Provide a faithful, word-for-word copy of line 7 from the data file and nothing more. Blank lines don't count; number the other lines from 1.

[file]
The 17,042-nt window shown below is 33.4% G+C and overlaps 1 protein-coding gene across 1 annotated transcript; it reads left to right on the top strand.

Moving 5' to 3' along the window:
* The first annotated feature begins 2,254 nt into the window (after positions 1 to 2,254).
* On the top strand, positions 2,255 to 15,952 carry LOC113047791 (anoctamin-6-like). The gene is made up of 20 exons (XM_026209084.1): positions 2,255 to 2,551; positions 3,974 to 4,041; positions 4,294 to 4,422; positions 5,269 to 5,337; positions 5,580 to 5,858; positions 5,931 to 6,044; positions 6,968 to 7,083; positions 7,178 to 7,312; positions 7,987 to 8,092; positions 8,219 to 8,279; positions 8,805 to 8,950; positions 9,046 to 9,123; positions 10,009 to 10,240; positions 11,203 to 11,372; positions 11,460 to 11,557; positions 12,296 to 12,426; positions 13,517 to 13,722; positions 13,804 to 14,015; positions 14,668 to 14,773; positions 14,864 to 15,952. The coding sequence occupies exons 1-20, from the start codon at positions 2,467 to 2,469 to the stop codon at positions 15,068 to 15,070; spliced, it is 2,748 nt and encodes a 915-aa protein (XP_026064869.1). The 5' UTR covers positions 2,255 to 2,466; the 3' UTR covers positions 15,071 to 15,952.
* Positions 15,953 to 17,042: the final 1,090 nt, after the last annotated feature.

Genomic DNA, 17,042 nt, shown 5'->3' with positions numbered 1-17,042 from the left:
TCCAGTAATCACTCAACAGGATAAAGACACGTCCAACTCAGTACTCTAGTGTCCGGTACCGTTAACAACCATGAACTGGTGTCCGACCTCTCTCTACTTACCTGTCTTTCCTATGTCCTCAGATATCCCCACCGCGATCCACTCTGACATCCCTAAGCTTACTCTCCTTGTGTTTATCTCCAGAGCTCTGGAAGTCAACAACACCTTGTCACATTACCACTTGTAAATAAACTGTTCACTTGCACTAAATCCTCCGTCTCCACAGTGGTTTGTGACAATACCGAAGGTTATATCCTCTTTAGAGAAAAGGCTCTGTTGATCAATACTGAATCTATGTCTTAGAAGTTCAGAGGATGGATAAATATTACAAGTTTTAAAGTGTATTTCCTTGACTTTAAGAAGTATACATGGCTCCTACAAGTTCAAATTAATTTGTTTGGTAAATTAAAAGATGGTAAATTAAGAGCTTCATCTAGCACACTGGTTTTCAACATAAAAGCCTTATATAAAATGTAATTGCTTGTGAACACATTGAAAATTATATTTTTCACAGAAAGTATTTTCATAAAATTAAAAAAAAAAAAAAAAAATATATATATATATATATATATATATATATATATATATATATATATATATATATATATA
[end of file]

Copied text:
TCCAGTAATCACTCAACAGGATAAAGACACGTCCAACTCAGTACTCTAGTGTCCGGTACCGTTAACAACCATGAACTGGTGTCCGACCTCTCTCTACTTACCTGTCTTTCCTATGTCCTCAGATATCCCCACCGCGATCCACTCTGACATCCCTAAGCTTACTCTCCTTGTGTTTATCTCCAGAGCTCTGGAAGTCAACAACACCTTGTCACATTACCACTTGTAAATAAACTGTTCACTTGCACTAAATCCTCCGTCTCCACAGTGGTTTGTGACAATACCGAAGGTTATATCCTCTTTAGAGAAAAGGCTCTGTTGATCAATACTGAATCTATGTCTTAGAAGTTCAGAGGATGGATAAATATTACAAGTTTTAAAGTGTATTTCCTTGACTTTAAGAAGTATACATGGCTCCTACAAGTTCAAATTAATTTGTTTGGTAAATTAAAAGATGGTAAATTAAGAGCTTCATCTAGCACACTGGTTTTCAACATAAAAGCCTTATATAAAATGTAATTGCTTGTGAACACATTGAAAATTATATTTTTCACAGAAAGTATTTTCATAAAATTAAAAAAAAAAAAAAAAAATATATATATATATATATATATATATATATATATATATATATATATATATATATATATA